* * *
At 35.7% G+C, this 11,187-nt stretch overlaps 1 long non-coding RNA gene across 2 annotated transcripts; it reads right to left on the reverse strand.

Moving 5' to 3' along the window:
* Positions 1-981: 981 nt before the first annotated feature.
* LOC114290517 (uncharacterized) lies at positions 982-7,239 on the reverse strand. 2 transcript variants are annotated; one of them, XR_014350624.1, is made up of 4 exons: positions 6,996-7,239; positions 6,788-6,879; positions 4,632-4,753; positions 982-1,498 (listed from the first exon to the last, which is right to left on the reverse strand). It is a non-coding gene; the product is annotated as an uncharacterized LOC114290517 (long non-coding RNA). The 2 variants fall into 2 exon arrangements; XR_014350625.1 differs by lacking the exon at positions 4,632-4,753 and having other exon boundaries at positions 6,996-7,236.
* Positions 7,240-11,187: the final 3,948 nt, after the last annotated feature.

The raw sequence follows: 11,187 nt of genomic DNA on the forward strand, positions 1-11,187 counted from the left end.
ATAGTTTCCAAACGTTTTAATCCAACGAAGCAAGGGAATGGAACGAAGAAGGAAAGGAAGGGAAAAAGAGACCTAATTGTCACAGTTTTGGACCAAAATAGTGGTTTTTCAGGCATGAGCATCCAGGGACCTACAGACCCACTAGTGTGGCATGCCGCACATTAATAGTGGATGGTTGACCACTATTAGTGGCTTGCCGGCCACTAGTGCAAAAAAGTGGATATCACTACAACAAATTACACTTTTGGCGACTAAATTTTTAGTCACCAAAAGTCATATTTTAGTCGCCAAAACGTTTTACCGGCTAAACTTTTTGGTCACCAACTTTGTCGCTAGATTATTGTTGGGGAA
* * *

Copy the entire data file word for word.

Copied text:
At 35.7% G+C, this 11,187-nt stretch overlaps 1 long non-coding RNA gene across 2 annotated transcripts; it reads right to left on the reverse strand.

Moving 5' to 3' along the window:
* Positions 1-981: 981 nt before the first annotated feature.
* LOC114290517 (uncharacterized) lies at positions 982-7,239 on the reverse strand. 2 transcript variants are annotated; one of them, XR_014350624.1, is made up of 4 exons: positions 6,996-7,239; positions 6,788-6,879; positions 4,632-4,753; positions 982-1,498 (listed from the first exon to the last, which is right to left on the reverse strand). It is a non-coding gene; the product is annotated as an uncharacterized LOC114290517 (long non-coding RNA). The 2 variants fall into 2 exon arrangements; XR_014350625.1 differs by lacking the exon at positions 4,632-4,753 and having other exon boundaries at positions 6,996-7,236.
* Positions 7,240-11,187: the final 3,948 nt, after the last annotated feature.

The raw sequence follows: 11,187 nt of genomic DNA on the forward strand, positions 1-11,187 counted from the left end.
ATAGTTTCCAAACGTTTTAATCCAACGAAGCAAGGGAATGGAACGAAGAAGGAAAGGAAGGGAAAAAGAGACCTAATTGTCACAGTTTTGGACCAAAATAGTGGTTTTTCAGGCATGAGCATCCAGGGACCTACAGACCCACTAGTGTGGCATGCCGCACATTAATAGTGGATGGTTGACCACTATTAGTGGCTTGCCGGCCACTAGTGCAAAAAAGTGGATATCACTACAACAAATTACACTTTTGGCGACTAAATTTTTAGTCACCAAAAGTCATATTTTAGTCGCCAAAACGTTTTACCGGCTAAACTTTTTGGTCACCAACTTTGTCGCTAGATTATTGTTGGGGAA